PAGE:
The Words of the Lewis Family
Board of Trustees, Global Congress of the World's Religions. Left to right (back row): David S.C. Kim, Isma'il R. al Faruqi, Marcus Braybrooke, Francis Clark, Henry 0. Thompson, Marcus Bach, Kurt Johnson, K.L. Seshagiri Rao (front row): Warren Lewis, Jan Knappert, David Kalupahana, Archie Bahm.
The flowing together of human energies in the life of our time inspires us religious people to unify our hearts, clarify our understanding, implement our compassion, and coordinate our action in the shared responsibility for well-being of the human family and the earth itself on which we live.
This task belongs to all of us as the history of our race increasingly becomes a common story, but it is particularly expected of those whose minds have been opened to spiritual enlightenment and whose hearts are made tender for the fragile and the suffering.
We, therefore, today, November 30th, 1980, sensing our religious responsibility, in the name of all we hold sacred constitute ourselves a global congress of the world's religions.
We undersign our names -- both those who call on God and those who do, not -- and invite others of like persuasion to join with us and sign their names, betokening our intention to gather the world's religions into an on-going congress where these high purposes shall be acknowledged, strengthened and made effective.
The movement to call the world's religions into a Global Congress began four years ago, at the time of the ICUS meeting in San Francisco and has continued in subsequent gatherings at Barrytown, Bristol, Boston, Los Angeles and on Kauai, Hawaii.
Under the inspiration of Reverend Moon, Dr. Warren Lewis, a professor at Unification Theological Seminary at Barrytown, spearheaded the gathering of people of all major world religions and some indigenous religions in these various meetings, trying to formulate a structure, statement of objectives and articles of incorporation for such a global congress.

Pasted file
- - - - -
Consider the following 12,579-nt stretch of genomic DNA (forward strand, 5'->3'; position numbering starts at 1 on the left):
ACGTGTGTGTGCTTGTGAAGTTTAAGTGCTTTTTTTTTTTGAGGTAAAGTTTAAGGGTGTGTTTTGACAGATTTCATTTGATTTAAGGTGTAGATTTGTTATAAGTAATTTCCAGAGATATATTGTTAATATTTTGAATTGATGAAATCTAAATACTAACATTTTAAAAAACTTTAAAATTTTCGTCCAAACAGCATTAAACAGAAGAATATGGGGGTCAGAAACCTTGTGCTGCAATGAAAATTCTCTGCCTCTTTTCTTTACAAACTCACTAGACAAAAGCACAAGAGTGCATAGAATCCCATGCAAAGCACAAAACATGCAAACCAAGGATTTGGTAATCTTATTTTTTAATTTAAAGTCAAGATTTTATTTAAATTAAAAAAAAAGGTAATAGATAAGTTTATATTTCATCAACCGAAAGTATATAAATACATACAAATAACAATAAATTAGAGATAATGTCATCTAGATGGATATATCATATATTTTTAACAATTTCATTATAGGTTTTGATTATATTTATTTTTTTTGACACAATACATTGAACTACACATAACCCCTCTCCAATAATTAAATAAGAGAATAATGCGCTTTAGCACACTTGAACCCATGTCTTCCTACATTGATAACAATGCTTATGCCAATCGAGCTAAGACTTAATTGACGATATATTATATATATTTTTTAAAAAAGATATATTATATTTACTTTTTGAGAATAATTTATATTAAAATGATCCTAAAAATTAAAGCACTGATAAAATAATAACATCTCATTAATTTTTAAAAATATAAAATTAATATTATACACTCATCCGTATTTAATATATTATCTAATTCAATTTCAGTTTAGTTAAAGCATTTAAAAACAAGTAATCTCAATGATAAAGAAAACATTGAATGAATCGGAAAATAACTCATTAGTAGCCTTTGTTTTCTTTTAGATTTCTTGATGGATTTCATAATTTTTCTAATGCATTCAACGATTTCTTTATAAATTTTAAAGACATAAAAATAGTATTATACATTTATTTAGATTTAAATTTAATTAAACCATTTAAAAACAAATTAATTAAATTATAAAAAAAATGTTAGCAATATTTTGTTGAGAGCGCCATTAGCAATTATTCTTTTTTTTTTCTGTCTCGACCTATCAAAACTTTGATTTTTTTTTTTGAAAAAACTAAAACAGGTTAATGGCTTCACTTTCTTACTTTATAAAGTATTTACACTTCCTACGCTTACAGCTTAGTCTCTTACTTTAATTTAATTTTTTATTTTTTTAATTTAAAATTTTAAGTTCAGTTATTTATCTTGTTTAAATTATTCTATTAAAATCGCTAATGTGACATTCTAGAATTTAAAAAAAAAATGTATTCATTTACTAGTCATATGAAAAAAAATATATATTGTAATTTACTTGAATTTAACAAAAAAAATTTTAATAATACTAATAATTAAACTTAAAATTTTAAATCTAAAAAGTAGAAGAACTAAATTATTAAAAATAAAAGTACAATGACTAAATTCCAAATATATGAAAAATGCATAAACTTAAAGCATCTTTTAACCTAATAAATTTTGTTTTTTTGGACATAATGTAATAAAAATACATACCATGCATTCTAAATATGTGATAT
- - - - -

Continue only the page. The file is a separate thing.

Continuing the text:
This proposed congress is not seen as a new religion, a syncretism of existing religions, a legislative body or an ecumenical council; it is rather an association of religiously-motivated persons proposing to take religious action, guided by the consensus of those who wish to participate. It is intended to be a forum where individuals of all religious persuasions can meet, discuss and clarify issues and move towards resolution and coordinated action.
In the four conferences towards the formation of such a global congress, people of all major religions participated. The independent Board of' Trustees, constituted early in 1980, includes scholars or ecumenists of Buddhism, Hinduism, Islam, Judaism, Christianity and various new age movements, as well as representatives of indigenous religions of Africa and Asia. Funding for the initial conferences was provided through the Unification Theological Seminary, but the Board of Trustees is soliciting funding for future activities, which will include regional consultations in Africa and Asia this year. By 1983, organizers hope to convene a first plenary session.
Approximately 150 ecumenists and theologians were involved in the planning sessions, and a similar number attended the inaugural meeting of the Global Congress in Miami on November 30 and signed the preamble which appears above.
Much has been proposed, and some is beginning to come to pass. The African Institute for Humanistic Values was founded partly through the help of the Global Congress and will be soon inaugurated in Togo. The two regional consultations scheduled this year will begin to bring the Global Congress in direct contact with the wide world of religions. The Congress itself could thereafter be both an on-going forum for discussion and debate of humanity's needs as well as an occasion for application of religious perspectives in the work of alleviating those needs. The Global Congress would also be a time of mutual appreciation and celebration of the complementarity of one another's spiritual wealth.